For two years, the U.S. Supreme Court has been able to avoid the inevitable, but the justices will be asked, most likely this year, to define the meaning of “sex” in Title IX.
Transgender schoolchildren and their attorneys argue gender identity is a protected class under the federal education nondiscrimination law, and judges mostly have agreed. A confluence of cases are headed to appeals courts across the country, pitting transgender students’ demands for access to the restrooms and locker rooms of their choice against schools’ attempts to maintain privacy for all students.
The high court agreed in 2016 to hear a Virginia case but returned it to the 4th U.S. Circuit Court of Appeals after President Donald Trump rescinded an Obama administration guidance letter claiming Title IX includes protections for gender identity.
Until last week, the most likely candidate for Supreme Court review this year came from Wisconsin. Kenosha Unified School District No. 1 had appealed a 7th Circuit decision applying gender identity to Title IX. But in the face of mounting legal bills at taxpayer expense, the district settled the lawsuit Jan. 9.
In dropping its Supreme Court appeal, the Kenosha board of trustees left in place the appeals court interpretation of sex, which now applies to all public schools in the 7th Circuit’s jurisdiction: Wisconsin, Indiana, and Illinois.
“The school district tried to protect privacy for all students, but ultimately yielded to the demands of gender activists. Once that happens, private facilities are opened to the opposite sex,” Gary McCaleb, an Alliance Defending Freedom attorney, told me. ADF is representing parents and schools in several other similar cases.
In Palatine, Ill., parents lost their appeal last month for an injunction against Township High School District 211 over a policy that allows students to use sex-segregated facilities based on their gender identity, not biological sex. In his Dec. 29 decision, U.S. District Judge Jorge Alonso cited the Kenosha case and an unrelated Title VII lawsuit—also out of the 7th Circuit—in upholding the district’s policy.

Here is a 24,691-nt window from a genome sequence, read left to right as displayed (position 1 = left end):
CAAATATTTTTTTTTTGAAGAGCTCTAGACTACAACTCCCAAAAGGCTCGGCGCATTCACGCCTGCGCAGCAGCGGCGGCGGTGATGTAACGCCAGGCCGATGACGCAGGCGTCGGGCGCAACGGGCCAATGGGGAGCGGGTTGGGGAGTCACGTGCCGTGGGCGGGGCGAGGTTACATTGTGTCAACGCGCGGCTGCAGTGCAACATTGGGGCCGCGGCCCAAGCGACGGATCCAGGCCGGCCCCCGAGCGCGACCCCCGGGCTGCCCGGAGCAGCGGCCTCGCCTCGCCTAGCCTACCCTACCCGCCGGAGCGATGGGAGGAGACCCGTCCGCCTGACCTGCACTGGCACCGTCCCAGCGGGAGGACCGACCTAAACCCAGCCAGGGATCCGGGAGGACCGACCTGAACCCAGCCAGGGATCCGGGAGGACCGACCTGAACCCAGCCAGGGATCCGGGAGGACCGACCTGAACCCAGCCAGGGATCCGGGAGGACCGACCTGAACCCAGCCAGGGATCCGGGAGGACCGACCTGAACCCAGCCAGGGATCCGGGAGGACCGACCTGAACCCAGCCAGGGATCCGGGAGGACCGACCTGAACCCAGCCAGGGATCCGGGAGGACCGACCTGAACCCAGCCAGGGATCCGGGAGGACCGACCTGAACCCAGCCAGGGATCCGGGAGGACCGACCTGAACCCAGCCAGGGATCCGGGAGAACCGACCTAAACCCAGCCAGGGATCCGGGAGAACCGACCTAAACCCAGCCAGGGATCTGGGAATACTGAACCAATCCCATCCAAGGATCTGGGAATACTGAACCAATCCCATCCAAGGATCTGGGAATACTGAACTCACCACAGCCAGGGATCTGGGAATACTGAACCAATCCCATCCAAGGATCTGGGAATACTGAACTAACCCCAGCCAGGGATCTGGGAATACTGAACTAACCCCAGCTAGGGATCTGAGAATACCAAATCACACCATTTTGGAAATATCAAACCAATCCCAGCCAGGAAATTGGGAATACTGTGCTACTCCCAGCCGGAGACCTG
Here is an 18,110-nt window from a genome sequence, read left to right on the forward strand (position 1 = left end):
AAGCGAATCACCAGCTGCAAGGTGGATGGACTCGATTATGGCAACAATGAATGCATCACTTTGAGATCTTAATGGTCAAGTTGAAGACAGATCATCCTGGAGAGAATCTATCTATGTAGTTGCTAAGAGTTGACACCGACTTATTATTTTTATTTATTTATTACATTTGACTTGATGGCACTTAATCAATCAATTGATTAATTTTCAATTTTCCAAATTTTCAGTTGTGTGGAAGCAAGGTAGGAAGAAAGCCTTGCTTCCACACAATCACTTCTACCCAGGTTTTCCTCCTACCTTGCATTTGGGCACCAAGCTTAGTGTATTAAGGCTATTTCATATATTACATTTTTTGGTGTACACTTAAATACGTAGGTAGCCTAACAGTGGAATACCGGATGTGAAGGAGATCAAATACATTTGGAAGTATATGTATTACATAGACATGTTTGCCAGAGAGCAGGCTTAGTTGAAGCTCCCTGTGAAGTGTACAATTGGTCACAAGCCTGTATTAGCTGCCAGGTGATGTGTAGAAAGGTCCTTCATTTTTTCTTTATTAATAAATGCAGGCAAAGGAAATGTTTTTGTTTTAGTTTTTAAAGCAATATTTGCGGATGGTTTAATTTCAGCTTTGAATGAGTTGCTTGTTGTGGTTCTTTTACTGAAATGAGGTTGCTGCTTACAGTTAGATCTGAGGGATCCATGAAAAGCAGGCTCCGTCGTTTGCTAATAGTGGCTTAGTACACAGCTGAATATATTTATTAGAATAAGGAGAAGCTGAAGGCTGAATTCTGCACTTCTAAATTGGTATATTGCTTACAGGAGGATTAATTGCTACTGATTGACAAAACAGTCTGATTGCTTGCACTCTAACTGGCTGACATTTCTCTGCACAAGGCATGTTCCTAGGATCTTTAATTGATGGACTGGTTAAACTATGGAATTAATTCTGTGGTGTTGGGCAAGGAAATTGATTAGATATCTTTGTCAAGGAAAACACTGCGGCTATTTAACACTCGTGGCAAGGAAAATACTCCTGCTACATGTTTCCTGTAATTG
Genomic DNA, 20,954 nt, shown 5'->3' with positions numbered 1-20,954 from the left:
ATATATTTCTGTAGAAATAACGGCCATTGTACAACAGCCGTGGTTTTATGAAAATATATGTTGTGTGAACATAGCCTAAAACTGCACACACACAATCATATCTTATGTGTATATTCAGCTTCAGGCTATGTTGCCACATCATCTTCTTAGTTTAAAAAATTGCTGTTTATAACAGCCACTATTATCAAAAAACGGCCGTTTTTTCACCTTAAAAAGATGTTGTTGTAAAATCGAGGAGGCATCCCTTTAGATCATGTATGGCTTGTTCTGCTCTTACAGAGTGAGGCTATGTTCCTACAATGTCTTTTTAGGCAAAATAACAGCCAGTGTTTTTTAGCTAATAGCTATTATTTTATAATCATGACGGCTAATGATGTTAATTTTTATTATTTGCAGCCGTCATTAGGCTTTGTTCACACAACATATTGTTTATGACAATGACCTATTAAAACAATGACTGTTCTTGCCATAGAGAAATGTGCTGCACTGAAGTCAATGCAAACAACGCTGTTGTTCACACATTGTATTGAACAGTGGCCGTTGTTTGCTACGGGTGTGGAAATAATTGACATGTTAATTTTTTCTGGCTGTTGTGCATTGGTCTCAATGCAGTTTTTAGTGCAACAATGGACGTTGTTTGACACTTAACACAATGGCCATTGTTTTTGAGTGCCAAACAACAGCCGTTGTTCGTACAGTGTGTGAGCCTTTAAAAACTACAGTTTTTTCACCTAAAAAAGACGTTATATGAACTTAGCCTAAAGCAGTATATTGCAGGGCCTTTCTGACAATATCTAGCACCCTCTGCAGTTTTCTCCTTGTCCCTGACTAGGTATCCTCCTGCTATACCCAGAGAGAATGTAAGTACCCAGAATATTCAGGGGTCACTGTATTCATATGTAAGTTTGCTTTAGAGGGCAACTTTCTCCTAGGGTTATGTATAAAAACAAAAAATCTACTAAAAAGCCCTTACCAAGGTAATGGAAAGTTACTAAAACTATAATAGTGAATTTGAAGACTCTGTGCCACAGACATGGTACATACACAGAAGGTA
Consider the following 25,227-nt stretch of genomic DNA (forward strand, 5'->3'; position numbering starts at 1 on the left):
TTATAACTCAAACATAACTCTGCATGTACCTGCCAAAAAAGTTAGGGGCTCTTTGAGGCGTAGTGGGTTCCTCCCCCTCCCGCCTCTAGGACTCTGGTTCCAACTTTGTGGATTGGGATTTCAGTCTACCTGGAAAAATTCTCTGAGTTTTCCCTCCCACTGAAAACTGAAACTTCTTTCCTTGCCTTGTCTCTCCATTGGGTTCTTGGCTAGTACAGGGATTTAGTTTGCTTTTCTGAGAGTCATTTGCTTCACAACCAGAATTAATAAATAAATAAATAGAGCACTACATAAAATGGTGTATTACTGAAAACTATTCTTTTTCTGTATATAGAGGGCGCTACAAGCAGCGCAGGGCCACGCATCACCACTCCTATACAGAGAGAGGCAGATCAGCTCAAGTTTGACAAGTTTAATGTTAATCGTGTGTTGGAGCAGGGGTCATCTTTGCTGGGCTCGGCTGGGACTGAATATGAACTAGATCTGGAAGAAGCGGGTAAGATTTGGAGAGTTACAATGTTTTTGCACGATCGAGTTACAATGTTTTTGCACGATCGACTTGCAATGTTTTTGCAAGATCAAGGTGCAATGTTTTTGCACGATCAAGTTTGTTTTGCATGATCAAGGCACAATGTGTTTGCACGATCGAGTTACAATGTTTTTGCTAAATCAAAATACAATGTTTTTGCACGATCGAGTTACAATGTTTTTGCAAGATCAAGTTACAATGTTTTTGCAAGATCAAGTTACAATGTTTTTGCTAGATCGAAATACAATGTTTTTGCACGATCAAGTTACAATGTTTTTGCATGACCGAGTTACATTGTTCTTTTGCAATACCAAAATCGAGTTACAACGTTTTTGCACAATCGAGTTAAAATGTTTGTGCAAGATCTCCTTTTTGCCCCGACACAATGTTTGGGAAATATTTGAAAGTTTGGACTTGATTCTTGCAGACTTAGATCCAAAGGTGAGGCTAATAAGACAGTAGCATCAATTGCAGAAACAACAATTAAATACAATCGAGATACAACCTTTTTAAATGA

Alonso dismissed privacy concerns, saying “protections against sex discrimination are substantially broader than based only on genitalia or chromosomes.”
Palatine parents plan to appeal to the 7th Circuit because, although the lawsuit was directed at one campus, the policy covers the entire district—a fact Alonso also dismissed, McCaleb said.
A second transgender student filed a lawsuit against the school district in December. Students and Parents for Privacy, a group representing 51 families, filed a motion Jan. 12 to intervene.
McCaleb said courtroom arguments are complicated by attorneys who redefine or refuse to use terms that distinguish between the sexes. During proceedings in Ohio involving a fifth-grade boy who identifies as a girl, the judge asked the child’s attorney whether the student had male genitalia. The lawyer responded that it was “inappropriate to label any part [of the student’s] body as male,” McCaleb said.
That tactic forms a major part of the strategy transgender activists use to skirt the Title IX exemption that allows schools to create sex-segregated private facilities: Self-perception, not biology, determines a student’s sex.
“Language is supposed to be common among us. It shouldn’t be privatized and turned into an advocacy thing,” McCaleb said. “Then it becomes a weapon instead of a communication channel by which we learn to live together and settle our differences.”